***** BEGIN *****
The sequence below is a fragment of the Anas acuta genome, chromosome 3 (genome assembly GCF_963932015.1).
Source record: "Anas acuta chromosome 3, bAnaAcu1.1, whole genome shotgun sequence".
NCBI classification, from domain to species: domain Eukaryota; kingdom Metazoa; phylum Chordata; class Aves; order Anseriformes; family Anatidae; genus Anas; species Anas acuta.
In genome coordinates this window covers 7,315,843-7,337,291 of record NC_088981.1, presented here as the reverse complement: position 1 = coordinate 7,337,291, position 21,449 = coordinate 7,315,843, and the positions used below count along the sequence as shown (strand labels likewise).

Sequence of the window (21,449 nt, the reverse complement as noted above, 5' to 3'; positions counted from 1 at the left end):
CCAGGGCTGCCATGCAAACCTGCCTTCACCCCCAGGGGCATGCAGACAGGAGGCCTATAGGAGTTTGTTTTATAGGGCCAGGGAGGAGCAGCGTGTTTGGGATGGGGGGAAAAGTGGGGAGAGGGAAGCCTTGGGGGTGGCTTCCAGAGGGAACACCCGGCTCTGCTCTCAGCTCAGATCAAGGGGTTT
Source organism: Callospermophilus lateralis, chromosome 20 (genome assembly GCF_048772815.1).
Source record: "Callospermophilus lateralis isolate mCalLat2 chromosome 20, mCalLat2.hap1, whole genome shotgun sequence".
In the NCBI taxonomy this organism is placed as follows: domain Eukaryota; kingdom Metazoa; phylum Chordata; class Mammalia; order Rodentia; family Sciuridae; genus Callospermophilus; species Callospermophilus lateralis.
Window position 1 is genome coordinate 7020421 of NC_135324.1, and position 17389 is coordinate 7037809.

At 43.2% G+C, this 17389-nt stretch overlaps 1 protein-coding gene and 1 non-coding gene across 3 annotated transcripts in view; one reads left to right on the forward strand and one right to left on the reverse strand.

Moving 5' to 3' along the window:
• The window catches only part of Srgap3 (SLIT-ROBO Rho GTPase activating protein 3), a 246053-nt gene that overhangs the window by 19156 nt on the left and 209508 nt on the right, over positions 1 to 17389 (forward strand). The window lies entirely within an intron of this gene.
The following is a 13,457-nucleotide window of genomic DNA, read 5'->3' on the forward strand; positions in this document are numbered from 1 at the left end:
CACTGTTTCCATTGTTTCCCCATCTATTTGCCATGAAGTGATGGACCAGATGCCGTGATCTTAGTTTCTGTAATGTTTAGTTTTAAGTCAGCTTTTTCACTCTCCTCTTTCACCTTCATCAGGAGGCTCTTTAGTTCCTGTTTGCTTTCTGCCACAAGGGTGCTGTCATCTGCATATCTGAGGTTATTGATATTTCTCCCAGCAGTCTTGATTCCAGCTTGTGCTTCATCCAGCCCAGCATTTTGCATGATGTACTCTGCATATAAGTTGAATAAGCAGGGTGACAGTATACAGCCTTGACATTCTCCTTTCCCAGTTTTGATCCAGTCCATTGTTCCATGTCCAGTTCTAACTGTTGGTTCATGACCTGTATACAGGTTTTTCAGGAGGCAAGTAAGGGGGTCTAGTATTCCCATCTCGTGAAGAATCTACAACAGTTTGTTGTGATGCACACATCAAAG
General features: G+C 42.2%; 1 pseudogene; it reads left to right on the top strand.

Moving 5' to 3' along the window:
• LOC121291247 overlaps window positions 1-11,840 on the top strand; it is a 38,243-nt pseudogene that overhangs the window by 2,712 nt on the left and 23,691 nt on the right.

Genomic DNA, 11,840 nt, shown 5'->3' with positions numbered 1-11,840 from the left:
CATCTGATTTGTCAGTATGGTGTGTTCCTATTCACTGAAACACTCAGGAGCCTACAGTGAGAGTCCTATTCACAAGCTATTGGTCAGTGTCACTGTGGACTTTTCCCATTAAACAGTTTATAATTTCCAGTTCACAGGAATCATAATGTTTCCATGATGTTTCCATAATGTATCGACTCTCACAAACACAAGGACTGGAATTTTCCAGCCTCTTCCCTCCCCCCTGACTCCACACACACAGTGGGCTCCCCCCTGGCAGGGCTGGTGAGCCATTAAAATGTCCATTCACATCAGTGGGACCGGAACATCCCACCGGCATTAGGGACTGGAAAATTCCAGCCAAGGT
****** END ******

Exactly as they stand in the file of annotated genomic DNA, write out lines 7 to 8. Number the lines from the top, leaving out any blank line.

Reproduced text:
Source organism: Callospermophilus lateralis, chromosome 20 (genome assembly GCF_048772815.1).
Source record: "Callospermophilus lateralis isolate mCalLat2 chromosome 20, mCalLat2.hap1, whole genome shotgun sequence".